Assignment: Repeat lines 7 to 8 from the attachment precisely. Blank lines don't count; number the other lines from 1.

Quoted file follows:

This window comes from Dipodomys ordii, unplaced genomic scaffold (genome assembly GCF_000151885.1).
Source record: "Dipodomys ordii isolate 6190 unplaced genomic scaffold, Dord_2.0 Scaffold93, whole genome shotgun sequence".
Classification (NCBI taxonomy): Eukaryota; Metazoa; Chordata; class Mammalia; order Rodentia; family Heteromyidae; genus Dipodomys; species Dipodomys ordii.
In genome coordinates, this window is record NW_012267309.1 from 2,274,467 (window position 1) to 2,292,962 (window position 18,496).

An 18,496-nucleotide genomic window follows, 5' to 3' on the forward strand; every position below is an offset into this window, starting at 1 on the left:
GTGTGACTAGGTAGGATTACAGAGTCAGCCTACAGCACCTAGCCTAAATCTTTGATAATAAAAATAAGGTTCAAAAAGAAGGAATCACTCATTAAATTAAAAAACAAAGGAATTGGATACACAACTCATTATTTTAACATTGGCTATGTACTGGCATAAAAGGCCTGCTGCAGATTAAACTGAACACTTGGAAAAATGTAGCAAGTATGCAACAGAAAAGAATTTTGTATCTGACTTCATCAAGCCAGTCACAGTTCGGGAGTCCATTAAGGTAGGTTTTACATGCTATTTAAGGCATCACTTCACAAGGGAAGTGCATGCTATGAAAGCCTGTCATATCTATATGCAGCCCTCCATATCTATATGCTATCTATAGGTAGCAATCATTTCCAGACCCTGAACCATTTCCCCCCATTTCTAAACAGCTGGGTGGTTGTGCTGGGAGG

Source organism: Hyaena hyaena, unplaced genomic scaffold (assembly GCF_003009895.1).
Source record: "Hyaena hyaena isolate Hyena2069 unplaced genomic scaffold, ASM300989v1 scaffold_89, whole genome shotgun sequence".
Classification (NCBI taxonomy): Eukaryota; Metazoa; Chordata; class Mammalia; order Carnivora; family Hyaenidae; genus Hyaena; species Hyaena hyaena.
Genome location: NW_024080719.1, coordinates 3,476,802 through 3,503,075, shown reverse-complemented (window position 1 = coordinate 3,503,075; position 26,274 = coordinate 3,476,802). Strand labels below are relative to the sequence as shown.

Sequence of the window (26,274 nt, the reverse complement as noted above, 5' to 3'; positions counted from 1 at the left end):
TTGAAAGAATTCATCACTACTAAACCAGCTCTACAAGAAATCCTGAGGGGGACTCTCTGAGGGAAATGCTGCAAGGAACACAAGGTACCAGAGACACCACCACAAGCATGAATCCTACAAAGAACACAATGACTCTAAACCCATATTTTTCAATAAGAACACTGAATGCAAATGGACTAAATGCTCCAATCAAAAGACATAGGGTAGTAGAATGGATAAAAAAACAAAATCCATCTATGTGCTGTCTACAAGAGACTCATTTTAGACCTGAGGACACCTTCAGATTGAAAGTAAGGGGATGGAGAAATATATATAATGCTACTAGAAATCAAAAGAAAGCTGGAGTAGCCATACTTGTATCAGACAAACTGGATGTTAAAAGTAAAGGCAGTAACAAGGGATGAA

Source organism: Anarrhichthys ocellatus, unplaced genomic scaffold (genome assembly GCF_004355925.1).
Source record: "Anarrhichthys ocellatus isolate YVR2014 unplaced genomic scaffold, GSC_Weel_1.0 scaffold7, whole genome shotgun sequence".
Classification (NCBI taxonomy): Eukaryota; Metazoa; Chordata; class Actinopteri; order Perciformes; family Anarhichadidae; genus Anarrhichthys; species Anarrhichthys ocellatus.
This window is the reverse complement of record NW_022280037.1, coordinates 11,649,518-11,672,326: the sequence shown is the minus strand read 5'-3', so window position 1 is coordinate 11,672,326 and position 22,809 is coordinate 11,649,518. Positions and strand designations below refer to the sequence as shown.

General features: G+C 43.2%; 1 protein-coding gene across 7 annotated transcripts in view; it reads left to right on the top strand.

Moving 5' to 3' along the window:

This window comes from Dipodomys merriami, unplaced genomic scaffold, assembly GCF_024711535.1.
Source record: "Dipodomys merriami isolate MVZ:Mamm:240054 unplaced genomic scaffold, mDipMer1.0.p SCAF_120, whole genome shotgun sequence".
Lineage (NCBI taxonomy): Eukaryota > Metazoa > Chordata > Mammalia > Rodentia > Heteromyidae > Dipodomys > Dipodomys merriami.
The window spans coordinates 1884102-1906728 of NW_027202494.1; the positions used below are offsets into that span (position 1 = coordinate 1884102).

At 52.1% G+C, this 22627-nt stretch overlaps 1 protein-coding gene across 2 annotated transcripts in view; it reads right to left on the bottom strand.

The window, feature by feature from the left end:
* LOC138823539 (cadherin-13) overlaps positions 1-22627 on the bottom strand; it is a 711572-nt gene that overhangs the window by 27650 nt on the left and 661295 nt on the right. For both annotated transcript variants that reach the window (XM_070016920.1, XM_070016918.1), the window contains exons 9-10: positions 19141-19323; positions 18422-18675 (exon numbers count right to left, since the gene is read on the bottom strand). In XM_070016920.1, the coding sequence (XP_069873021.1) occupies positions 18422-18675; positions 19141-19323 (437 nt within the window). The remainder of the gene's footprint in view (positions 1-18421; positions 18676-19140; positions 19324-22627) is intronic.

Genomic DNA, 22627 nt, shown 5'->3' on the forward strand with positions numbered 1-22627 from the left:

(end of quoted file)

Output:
Source organism: Hyaena hyaena, unplaced genomic scaffold (assembly GCF_003009895.1).
Source record: "Hyaena hyaena isolate Hyena2069 unplaced genomic scaffold, ASM300989v1 scaffold_89, whole genome shotgun sequence".